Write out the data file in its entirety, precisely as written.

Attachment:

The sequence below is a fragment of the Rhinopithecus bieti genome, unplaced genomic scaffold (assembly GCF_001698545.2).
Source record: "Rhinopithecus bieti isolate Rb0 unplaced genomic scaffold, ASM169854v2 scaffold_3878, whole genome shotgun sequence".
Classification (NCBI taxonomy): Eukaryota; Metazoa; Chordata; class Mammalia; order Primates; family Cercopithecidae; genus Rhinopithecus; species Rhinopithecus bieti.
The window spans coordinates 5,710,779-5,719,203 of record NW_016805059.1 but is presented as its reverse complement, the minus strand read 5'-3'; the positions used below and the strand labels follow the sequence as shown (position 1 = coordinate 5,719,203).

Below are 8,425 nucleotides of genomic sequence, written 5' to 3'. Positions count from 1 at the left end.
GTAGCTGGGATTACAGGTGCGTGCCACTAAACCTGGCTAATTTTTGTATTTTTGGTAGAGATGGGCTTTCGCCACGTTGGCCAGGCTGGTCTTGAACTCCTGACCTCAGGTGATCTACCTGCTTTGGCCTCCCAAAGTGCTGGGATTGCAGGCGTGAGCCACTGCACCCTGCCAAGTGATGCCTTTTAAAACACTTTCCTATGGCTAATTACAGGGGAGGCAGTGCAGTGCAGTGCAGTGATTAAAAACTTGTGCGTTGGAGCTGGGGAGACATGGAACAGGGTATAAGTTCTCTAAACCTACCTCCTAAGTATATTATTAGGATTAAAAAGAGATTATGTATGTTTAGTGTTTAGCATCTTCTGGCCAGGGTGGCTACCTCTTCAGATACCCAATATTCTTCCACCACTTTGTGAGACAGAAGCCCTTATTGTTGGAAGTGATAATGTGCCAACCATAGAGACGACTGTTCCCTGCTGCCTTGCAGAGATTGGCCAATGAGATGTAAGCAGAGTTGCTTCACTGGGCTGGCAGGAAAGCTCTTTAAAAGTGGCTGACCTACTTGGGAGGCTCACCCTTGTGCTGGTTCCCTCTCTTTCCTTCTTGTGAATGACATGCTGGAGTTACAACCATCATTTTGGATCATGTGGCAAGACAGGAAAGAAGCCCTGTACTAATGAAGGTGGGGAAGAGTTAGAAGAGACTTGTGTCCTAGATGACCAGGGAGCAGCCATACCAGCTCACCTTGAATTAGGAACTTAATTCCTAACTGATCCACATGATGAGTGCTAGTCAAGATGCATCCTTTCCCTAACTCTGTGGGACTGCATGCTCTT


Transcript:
The sequence below is a fragment of the Rhinopithecus bieti genome, unplaced genomic scaffold (assembly GCF_001698545.2).
Source record: "Rhinopithecus bieti isolate Rb0 unplaced genomic scaffold, ASM169854v2 scaffold_3878, whole genome shotgun sequence".
Classification (NCBI taxonomy): Eukaryota; Metazoa; Chordata; class Mammalia; order Primates; family Cercopithecidae; genus Rhinopithecus; species Rhinopithecus bieti.
The window spans coordinates 5,710,779-5,719,203 of record NW_016805059.1 but is presented as its reverse complement, the minus strand read 5'-3'; the positions used below and the strand labels follow the sequence as shown (position 1 = coordinate 5,719,203).

Below are 8,425 nucleotides of genomic sequence, written 5' to 3'. Positions count from 1 at the left end.
GTAGCTGGGATTACAGGTGCGTGCCACTAAACCTGGCTAATTTTTGTATTTTTGGTAGAGATGGGCTTTCGCCACGTTGGCCAGGCTGGTCTTGAACTCCTGACCTCAGGTGATCTACCTGCTTTGGCCTCCCAAAGTGCTGGGATTGCAGGCGTGAGCCACTGCACCCTGCCAAGTGATGCCTTTTAAAACACTTTCCTATGGCTAATTACAGGGGAGGCAGTGCAGTGCAGTGCAGTGATTAAAAACTTGTGCGTTGGAGCTGGGGAGACATGGAACAGGGTATAAGTTCTCTAAACCTACCTCCTAAGTATATTATTAGGATTAAAAAGAGATTATGTATGTTTAGTGTTTAGCATCTTCTGGCCAGGGTGGCTACCTCTTCAGATACCCAATATTCTTCCACCACTTTGTGAGACAGAAGCCCTTATTGTTGGAAGTGATAATGTGCCAACCATAGAGACGACTGTTCCCTGCTGCCTTGCAGAGATTGGCCAATGAGATGTAAGCAGAGTTGCTTCACTGGGCTGGCAGGAAAGCTCTTTAAAAGTGGCTGACCTACTTGGGAGGCTCACCCTTGTGCTGGTTCCCTCTCTTTCCTTCTTGTGAATGACATGCTGGAGTTACAACCATCATTTTGGATCATGTGGCAAGACAGGAAAGAAGCCCTGTACTAATGAAGGTGGGGAAGAGTTAGAAGAGACTTGTGTCCTAGATGACCAGGGAGCAGCCATACCAGCTCACCTTGAATTAGGAACTTAATTCCTAACTGATCCACATGATGAGTGCTAGTCAAGATGCATCCTTTCCCTAACTCTGTGGGACTGCATGCTCTT